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Jehovah’s Witnesses

English
New World Translation of the Holy Scriptures (Study Edition)

Matthew 20:1-34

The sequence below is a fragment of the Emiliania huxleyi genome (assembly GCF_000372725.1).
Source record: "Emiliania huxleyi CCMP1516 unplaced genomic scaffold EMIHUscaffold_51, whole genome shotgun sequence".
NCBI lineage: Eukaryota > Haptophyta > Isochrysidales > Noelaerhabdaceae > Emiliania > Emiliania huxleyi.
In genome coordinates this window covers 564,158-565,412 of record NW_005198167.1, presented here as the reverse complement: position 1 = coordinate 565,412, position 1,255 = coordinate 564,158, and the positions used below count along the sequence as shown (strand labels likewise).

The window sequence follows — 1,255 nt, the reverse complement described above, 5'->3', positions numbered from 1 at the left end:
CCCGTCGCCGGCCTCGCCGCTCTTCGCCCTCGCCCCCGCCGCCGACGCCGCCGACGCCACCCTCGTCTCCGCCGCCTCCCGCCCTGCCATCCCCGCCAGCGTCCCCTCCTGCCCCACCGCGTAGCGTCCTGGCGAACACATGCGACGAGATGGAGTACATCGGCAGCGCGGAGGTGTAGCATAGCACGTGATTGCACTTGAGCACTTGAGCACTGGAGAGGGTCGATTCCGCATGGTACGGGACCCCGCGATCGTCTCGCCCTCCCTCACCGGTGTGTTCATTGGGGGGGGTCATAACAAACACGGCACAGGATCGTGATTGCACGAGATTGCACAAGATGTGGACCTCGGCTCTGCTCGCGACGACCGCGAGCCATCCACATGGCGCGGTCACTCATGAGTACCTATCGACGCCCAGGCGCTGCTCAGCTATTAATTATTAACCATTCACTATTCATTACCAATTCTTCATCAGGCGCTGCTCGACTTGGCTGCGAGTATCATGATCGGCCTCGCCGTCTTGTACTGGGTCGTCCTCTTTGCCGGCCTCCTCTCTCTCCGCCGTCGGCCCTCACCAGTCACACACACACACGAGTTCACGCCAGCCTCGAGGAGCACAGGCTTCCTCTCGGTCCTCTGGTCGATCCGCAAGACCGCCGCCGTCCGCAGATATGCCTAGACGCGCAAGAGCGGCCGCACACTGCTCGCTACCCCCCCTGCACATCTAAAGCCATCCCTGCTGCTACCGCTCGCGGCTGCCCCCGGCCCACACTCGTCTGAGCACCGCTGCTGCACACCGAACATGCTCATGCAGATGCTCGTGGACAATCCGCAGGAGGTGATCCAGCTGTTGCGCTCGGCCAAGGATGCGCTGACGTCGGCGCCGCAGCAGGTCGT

20  “For the Kingdom of the heavens is like the master of a house who went out early in the morning to hire workers for his vineyard.+  After he had agreed with the workers for a de·narʹi·us a day, he sent them into his vineyard.  Going out also about the third hour, he saw others standing unemployed in the marketplace;  and to those he said, ‘You too go into the vineyard, and I will give you whatever is fair.’  So off they went. Again he went out about the sixth hour and the ninth hour and did likewise.  Finally, about the 11th hour, he went out and found others standing around, and he said to them, ‘Why have you been standing here all day unemployed?’  They replied, ‘Because nobody has hired us.’ He said to them, ‘You too go into the vineyard.’  “When evening came, the master of the vineyard said to his man in charge, ‘Call the workers and pay them their wages,+ starting with the last and ending with the first.’  When the 11th-hour men came, they each received a de·narʹi·us. 10  So when the first came, they assumed that they would receive more, but they too were paid at the rate of a de·narʹi·us. 11  On receiving it, they began to complain against the master of the house 12  and said, ‘These last men put in one hour’s work; still you made them equal to us who bore the burden of the day and the burning heat!’ 13  But he said in reply to one of them, ‘Fellow, I do you no wrong. You agreed with me for a de·narʹi·us, did you not?+ 14  Take what is yours and go. I want to give to this last one the same as to you. 15  Do I not have the right to do what I want with my own things? Or is your eye envious because I am good?’+ 16  In this way, the last ones will be first, and the first ones last.”+ 17  While going up to Jerusalem, Jesus took the 12 disciples aside privately and said to them on the road:+ 18  “Look! We are going up to Jerusalem, and the Son of man will be handed over to the chief priests and the scribes. They will condemn him to death+ 19  and hand him over to men of the nations to be mocked and scourged and executed on a stake;+ and on the third day he will be raised up.”+ 20  Then the mother of the sons of Zebʹe·dee+ approached him with her sons, doing obeisance and asking for something from him.+ 21  He said to her: “What do you want?” She replied to him: “Give the word that these two sons of mine may sit down, one at your right hand and one at your left, in your Kingdom.”+ 22  Jesus answered: “You do not know what you are asking for. Can you drink the cup that I am about to drink?”+ They said to him: “We can.” 23  He said to them: “You will indeed drink my cup,+ but to sit down at my right hand and at my left is not mine to give, but it belongs to those for whom it has been prepared by my Father.”+ 24  When the ten others heard about it, they became indignant at the two brothers.+ 25  But Jesus called them to him and said: “You know that the rulers of the nations lord it over them and the great men wield authority over them.+ 26  This must not be the way among you;+ but whoever wants to become great among you must be your minister,+ 27  and whoever wants to be first among you must be your slave.+ 28  Just as the Son of man came, not to be ministered to, but to minister+ and to give his life as a ransom in exchange for many.”+ 29  As they were going out of Jerʹi·cho, a large crowd followed him. 30  And look! two blind men sitting beside the road heard that Jesus was passing by and cried out: “Lord, have mercy on us, Son of David!”+ 31  But the crowd rebuked them, telling them to keep silent; yet they cried all the louder, saying: “Lord, have mercy on us, Son of David!” 32  So Jesus stopped, called them, and said: “What do you want me to do for you?” 33  They said to him: “Lord, let our eyes be opened.” 34  Moved with pity,+ Jesus touched their eyes,+ and immediately they recovered their sight, and they followed him.